Recent Breakthroughs in Treating COVID-19

As scientists and engineers around the world race to develop treatments and vaccines for the COVID-19 disease, their promising breakthroughs are coming to light. Every day reveals new technological developments and new reasons for hope that humanity will find a way to overcome the pandemic.

Here are some breakthroughs that have made the news in recent days:

  • Abbott Laboratories has announced the development of a COVID-19 point-of-care test that can deliver positive results in as little as five minutes and negative results in 13 minutes. The test has been approved by the FDA and will be distributed beginning this week. Abbott expects to produce 5,000,000 tests per month.

  • United Biomedical has partnered with San Miguel County in Colorado to be the first in the nation to test an entire county for COVID-19 with a new antibody diagnostic test. This information can be used to make public health decisions, including whether quarantines are necessary and for how long. Widespread antibody testing will allow for an expedient return to normalcy in society.

  • Developments with hydroxychloroquine:

    • Politico: The Food and Drug Administration on Sunday issued an emergency use authorization for hydroxychloroquine and chloroquine, drugs which have been historically used to treat malaria. Pharmaceutical companies Sandoz and Bayer have already donated millions of doses to the US Strategic National Stockpile.

    • WSJ reports that physicians are using two drugs in combination—hydroxychloroquine and azithromycin – to treat patients with advanced Covid-19 symptoms. Both in vitro laboratory analyses and clinical observations have demonstrated positive outcomes for this treatment.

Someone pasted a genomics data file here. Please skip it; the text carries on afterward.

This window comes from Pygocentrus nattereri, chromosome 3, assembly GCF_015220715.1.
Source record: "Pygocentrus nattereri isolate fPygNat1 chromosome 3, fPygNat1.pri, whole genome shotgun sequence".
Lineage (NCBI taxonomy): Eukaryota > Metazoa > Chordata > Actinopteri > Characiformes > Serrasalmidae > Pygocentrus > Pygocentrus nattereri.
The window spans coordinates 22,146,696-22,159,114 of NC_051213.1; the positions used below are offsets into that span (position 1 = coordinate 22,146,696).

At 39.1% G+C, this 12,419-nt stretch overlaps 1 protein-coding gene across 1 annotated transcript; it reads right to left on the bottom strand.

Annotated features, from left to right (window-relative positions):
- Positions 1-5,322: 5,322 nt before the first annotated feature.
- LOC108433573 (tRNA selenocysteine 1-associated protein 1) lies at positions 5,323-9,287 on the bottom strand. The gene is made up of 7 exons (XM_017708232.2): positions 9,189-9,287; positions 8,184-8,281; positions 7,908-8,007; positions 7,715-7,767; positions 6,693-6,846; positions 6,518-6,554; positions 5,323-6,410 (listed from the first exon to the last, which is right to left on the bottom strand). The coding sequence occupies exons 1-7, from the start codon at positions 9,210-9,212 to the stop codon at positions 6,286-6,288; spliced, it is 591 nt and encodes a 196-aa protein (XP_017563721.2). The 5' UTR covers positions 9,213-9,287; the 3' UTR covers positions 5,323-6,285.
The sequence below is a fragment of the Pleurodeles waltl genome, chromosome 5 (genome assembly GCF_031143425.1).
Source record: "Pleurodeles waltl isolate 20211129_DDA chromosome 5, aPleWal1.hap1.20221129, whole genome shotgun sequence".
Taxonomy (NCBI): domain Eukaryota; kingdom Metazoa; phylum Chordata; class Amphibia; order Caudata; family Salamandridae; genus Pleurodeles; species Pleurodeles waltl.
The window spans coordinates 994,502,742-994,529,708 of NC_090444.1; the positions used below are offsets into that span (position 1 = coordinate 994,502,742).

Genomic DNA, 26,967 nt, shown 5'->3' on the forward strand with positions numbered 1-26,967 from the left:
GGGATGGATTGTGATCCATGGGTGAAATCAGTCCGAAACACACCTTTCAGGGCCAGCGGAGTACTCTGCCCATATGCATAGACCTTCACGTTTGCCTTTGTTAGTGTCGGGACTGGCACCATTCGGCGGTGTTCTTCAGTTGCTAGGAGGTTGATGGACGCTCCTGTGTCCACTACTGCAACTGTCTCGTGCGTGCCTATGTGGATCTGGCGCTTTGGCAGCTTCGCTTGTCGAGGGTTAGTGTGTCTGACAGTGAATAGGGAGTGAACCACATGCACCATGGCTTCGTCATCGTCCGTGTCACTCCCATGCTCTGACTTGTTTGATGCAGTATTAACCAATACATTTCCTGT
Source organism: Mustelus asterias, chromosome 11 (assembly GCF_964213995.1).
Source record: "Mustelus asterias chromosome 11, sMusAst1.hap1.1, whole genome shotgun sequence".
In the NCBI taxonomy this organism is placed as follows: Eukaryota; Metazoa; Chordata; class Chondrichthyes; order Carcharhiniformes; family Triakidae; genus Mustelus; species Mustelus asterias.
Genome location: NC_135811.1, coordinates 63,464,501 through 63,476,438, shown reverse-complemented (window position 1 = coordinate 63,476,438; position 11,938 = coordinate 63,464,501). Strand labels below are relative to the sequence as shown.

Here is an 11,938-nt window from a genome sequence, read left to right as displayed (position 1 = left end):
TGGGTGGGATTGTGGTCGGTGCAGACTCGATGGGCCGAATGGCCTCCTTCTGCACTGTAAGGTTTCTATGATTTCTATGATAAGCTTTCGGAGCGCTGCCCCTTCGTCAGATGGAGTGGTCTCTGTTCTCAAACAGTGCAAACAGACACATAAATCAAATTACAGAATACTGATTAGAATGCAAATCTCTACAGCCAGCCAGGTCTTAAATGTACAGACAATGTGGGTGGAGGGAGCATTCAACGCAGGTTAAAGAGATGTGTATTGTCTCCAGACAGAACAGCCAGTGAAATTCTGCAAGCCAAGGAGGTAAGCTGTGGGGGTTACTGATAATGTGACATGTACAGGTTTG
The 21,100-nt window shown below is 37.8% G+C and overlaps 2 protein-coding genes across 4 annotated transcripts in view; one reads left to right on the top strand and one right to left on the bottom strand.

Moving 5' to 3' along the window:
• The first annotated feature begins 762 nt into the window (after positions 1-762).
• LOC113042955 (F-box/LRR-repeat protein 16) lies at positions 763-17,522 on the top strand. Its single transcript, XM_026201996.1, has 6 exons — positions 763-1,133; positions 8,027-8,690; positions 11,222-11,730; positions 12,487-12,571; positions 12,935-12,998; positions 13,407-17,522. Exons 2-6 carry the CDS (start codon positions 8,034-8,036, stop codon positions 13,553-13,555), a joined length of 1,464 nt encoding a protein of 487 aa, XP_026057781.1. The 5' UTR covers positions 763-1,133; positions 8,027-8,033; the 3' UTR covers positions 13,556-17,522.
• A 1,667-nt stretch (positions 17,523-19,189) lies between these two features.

• A board-certified family practitioner in upstate New York, claims to have treated over 500 COVID-19 patients with hydroxychloroquine, azithromycin, and zinc sulfate. His reported results: zero deaths, zero patients intubated, and only four hospitalizations. (Note: these results are anecdotal and observational, and do not constitute a proper clinical trial outcome.)

  • WSJ also reports that drug maker Johnson & Johnson will begin human trials of a Covid-19 vaccine by September 2020. The company says that the vaccine would be sold on a not-for-profit basis, and that it hopes to make available 1 billion doses by the end of 2021.

  • Medical device company Medtronic is making the design files for its PB560 ventilator system available to the public. The goal is to enable rapid ventilator manufacturing around the world and to inspire other manufacturers and engineers to develop their own lifesaving innovations.

  • BBC reports that Mercedes Formula One is partnering with University College Dublin to build Continuous Positive Airway Pressure (CPAP) devices, which have already been used in China and Italy to help COVID-19 patients breathe.

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